Forget Pavarotti, let's do Pavlova!
Reader Susan Hood offers someone from our very own discipline as a possible model for a dance ambassador:
In the last century, there were many "household names" in the dance world, but the only one who crossed between the "serious" and "popular" was Anna Pavlova.
What became known as the "Pavlova Gavotte" was danced to the tune some of us know as "Glow Worm." In a yellow, faux-Regency costume and bonnet (if I've got the era right--18th century) and low heels, Pavlova and her various partners in this duet dazzled audiences. Their movements were photographed in sequence, analyzed, and taught by mainstream magazines.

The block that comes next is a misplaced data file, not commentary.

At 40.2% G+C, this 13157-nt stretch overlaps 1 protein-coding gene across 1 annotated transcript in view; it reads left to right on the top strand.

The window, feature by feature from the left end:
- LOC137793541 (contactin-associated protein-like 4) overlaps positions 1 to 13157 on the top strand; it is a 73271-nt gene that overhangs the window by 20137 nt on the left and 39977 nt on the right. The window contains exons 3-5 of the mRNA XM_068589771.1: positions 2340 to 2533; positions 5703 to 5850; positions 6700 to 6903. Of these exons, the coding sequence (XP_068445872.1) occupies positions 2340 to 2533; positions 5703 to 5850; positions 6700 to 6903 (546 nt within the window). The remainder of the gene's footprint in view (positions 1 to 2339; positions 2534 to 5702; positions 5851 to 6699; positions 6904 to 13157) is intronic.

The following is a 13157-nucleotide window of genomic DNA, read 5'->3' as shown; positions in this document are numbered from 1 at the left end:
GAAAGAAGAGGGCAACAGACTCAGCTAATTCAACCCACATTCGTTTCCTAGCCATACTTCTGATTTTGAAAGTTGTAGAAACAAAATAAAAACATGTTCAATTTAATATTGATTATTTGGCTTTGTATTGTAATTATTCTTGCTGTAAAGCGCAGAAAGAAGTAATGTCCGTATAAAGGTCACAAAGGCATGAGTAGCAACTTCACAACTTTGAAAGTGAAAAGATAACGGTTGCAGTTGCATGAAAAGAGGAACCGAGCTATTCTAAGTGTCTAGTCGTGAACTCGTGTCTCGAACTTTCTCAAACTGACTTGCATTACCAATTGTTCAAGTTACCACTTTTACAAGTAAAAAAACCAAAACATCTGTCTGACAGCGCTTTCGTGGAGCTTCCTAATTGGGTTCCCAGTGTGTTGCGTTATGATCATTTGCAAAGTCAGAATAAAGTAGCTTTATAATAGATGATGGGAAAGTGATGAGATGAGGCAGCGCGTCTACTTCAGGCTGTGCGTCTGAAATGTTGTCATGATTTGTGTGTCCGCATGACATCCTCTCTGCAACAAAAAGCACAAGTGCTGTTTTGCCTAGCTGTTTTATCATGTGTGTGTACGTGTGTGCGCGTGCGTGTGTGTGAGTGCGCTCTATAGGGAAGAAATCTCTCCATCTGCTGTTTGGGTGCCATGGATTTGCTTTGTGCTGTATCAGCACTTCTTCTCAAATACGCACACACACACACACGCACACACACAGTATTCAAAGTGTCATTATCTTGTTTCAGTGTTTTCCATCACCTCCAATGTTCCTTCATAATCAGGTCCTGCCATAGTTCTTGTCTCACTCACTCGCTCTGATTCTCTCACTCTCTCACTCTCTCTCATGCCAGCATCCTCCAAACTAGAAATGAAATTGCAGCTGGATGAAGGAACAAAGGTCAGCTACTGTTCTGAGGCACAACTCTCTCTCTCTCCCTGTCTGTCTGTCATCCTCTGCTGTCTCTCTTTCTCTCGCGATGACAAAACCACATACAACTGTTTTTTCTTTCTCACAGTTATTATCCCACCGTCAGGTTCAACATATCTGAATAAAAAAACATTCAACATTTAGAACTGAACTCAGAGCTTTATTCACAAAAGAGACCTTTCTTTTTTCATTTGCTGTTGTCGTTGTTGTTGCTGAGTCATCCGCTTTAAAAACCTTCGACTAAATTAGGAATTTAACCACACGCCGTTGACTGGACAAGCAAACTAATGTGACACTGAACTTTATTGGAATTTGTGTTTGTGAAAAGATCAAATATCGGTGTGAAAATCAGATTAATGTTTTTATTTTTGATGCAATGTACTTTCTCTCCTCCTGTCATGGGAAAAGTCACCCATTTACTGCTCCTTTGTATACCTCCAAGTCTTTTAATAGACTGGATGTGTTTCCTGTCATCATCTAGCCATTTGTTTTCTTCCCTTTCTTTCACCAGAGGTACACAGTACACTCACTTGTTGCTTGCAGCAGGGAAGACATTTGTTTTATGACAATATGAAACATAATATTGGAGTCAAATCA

Pavlova was a classical ballerina at heart, yet was keenly interested in and aware of classical dance forms of other cultures.
Yet she was a populist for dance in many forms (though jazz was probably beyond her aesthetic reaches). In an age when Irene and Vernon Castle began to popularize social dances for concert hall audiences, Pavlova knew what she could do as the world's leading dancer to engage a vast audience.
Apollinaire responds: Susan, wow this is fantastic history. Thanks so much for writing in.
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